The European Court of Justice and the More Economic Approach to EU Competition Law – Is the Tide Turning?
Forthcoming in: (2019) 64 Antitrust Bulletin
63 Pages Posted: 12 Dec 2018 Last revised: 13 Dec 2018
Date Written: December 12, 2018
In the late 1990s, the European Commission embarked on a mission to bring EU competition policy more into line with contemporary economic theory. Over a period of ten years, it systematically revised key legal concepts of all three pillars of EU competition law. Most importantly, it adopted the consumer welfare aim, revised its understanding of competitive harm and countervailing effects accordingly, and committed itself to carrying out more in-depth assessments of the investigated conduct’s effects instead of relying on form-based presumptions of illegality. Initially, many tenets of the more economic approach were in conflict with the case law of the European Court of Justice, which had a broader understanding of the aims of EU competition law. However, after a few initial set-backs for the Commission, several recent judgements in cases such as MEO, Intel, Post Danmark I and Cartes Bancaires suggest that the Court’s understanding of EU competition law is evolving and that it is willing to embrace at least a few of the Commission’s revised principles. In particular, it is adopting a more effects-based approach to assessing business conduct, and is cautiously curbing its former concept of harm in exclusionary situations. At the same time, however, it continues to adhere to many of its former freedom- and fairness-based principles, so that a number of uncertainties and inconsistencies remain.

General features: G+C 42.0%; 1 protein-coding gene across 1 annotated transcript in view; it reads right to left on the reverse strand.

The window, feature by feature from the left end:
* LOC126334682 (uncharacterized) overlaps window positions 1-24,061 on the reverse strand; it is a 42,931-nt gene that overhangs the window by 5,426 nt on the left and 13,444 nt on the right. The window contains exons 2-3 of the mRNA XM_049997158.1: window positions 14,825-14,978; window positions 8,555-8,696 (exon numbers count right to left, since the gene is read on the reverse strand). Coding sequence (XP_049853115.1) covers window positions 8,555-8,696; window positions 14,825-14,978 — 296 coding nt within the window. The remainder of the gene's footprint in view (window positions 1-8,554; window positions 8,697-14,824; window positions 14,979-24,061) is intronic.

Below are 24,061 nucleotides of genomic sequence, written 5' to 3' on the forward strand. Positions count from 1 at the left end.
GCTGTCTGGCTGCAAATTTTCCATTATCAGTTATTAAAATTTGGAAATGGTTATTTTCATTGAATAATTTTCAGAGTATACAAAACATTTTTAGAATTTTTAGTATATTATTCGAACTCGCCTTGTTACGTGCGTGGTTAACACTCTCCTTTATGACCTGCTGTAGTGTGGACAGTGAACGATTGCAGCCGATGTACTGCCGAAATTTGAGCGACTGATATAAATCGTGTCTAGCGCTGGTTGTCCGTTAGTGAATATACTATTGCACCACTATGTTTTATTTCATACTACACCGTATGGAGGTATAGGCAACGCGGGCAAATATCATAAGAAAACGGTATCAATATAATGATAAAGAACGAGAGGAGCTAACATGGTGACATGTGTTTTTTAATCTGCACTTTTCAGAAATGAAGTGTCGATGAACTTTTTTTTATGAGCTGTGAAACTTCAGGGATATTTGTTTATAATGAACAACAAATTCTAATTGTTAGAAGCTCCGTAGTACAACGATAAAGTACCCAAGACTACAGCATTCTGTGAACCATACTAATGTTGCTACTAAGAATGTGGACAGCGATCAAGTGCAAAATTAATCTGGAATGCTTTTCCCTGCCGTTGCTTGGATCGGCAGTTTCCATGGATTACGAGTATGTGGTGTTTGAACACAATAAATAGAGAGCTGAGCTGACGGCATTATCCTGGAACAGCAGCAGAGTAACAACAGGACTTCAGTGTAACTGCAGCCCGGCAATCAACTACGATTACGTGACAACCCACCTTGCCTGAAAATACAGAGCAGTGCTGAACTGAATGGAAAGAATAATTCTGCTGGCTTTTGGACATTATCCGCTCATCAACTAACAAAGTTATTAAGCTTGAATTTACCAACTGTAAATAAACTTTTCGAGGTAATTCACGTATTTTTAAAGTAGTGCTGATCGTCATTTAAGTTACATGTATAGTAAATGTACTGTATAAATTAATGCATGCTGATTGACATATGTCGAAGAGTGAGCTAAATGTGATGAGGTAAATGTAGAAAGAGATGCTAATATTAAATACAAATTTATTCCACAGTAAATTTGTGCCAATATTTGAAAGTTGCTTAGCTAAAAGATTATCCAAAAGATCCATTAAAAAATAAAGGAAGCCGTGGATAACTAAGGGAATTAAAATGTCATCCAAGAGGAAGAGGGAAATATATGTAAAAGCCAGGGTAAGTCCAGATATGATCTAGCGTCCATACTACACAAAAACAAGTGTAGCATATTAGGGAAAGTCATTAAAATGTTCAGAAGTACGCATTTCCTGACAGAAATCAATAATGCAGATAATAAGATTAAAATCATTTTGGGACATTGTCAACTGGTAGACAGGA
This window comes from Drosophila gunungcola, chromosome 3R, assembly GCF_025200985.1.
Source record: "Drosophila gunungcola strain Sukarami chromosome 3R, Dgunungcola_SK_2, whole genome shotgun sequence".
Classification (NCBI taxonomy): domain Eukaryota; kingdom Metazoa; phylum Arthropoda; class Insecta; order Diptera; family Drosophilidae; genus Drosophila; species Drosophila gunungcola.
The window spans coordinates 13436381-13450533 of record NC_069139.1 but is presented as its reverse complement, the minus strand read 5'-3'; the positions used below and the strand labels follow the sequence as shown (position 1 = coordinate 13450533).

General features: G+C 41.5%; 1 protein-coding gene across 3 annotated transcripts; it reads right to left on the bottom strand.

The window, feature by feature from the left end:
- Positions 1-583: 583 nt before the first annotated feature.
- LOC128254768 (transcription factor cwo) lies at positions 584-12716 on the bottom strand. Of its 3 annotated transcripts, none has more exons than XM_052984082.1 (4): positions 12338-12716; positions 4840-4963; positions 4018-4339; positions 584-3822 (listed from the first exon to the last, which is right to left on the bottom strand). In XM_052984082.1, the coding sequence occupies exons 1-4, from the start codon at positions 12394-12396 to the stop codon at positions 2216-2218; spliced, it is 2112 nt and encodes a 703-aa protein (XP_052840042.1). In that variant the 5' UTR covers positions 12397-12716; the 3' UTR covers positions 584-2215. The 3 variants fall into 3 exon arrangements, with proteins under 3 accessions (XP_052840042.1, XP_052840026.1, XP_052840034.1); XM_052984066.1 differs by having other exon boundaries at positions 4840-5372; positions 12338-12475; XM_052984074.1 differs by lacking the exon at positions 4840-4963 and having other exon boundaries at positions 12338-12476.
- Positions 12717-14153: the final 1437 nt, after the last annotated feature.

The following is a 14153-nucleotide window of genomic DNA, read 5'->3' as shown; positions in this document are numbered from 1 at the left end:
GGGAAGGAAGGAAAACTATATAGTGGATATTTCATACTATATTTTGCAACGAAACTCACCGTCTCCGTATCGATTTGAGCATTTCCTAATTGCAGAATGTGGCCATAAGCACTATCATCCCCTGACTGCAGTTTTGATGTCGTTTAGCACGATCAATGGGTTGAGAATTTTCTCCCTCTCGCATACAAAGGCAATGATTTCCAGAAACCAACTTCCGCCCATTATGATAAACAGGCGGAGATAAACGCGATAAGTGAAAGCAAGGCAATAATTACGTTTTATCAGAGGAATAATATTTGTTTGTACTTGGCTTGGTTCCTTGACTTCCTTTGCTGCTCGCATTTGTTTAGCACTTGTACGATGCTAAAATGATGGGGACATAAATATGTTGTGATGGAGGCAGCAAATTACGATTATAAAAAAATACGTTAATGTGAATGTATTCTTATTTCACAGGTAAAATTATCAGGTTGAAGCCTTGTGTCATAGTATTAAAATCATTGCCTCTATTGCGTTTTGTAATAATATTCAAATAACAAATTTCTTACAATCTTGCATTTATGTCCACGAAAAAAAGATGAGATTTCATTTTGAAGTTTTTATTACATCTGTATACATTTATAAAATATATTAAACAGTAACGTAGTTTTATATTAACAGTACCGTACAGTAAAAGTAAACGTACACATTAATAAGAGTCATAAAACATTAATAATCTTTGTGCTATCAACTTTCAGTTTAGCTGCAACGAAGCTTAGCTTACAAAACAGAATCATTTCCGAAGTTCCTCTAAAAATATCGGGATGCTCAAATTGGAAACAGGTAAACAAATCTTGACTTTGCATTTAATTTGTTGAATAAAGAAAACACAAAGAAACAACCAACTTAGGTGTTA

Keywords: EU competition law, economic theory, consumer welfare, effects-based analysis, form- based presumptions
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